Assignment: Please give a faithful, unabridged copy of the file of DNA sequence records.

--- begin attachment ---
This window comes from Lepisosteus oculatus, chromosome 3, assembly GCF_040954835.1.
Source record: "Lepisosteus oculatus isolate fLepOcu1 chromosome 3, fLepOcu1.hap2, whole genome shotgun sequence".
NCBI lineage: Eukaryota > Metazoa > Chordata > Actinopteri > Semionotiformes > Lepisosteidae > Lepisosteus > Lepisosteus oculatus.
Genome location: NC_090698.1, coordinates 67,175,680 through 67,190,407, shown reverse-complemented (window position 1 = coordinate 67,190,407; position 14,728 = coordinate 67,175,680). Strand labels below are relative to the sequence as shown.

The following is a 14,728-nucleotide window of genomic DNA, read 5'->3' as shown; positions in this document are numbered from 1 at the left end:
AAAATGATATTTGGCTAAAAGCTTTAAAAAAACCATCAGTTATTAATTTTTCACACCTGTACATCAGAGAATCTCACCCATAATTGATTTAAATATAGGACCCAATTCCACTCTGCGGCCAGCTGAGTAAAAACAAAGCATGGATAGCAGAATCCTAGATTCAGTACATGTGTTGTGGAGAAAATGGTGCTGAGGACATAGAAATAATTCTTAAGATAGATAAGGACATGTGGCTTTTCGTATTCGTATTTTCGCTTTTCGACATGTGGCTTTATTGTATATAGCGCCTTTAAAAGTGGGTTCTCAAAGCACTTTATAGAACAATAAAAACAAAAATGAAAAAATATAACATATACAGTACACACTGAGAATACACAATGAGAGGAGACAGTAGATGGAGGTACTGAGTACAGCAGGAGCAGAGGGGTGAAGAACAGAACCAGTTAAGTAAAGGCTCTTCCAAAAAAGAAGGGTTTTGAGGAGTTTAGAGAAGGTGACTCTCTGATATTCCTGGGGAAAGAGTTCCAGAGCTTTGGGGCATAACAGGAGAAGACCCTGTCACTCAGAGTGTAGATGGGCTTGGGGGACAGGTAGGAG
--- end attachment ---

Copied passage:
This window comes from Lepisosteus oculatus, chromosome 3, assembly GCF_040954835.1.
Source record: "Lepisosteus oculatus isolate fLepOcu1 chromosome 3, fLepOcu1.hap2, whole genome shotgun sequence".
NCBI lineage: Eukaryota > Metazoa > Chordata > Actinopteri > Semionotiformes > Lepisosteidae > Lepisosteus > Lepisosteus oculatus.
Genome location: NC_090698.1, coordinates 67,175,680 through 67,190,407, shown reverse-complemented (window position 1 = coordinate 67,190,407; position 14,728 = coordinate 67,175,680). Strand labels below are relative to the sequence as shown.

The following is a 14,728-nucleotide window of genomic DNA, read 5'->3' as shown; positions in this document are numbered from 1 at the left end:
AAAATGATATTTGGCTAAAAGCTTTAAAAAAACCATCAGTTATTAATTTTTCACACCTGTACATCAGAGAATCTCACCCATAATTGATTTAAATATAGGACCCAATTCCACTCTGCGGCCAGCTGAGTAAAAACAAAGCATGGATAGCAGAATCCTAGATTCAGTACATGTGTTGTGGAGAAAATGGTGCTGAGGACATAGAAATAATTCTTAAGATAGATAAGGACATGTGGCTTTTCGTATTCGTATTTTCGCTTTTCGACATGTGGCTTTATTGTATATAGCGCCTTTAAAAGTGGGTTCTCAAAGCACTTTATAGAACAATAAAAACAAAAATGAAAAAATATAACATATACAGTACACACTGAGAATACACAATGAGAGGAGACAGTAGATGGAGGTACTGAGTACAGCAGGAGCAGAGGGGTGAAGAACAGAACCAGTTAAGTAAAGGCTCTTCCAAAAAAGAAGGGTTTTGAGGAGTTTAGAGAAGGTGACTCTCTGATATTCCTGGGGAAAGAGTTCCAGAGCTTTGGGGCATAACAGGAGAAGACCCTGTCACTCAGAGTGTAGATGGGCTTGGGGGACAGGTAGGAG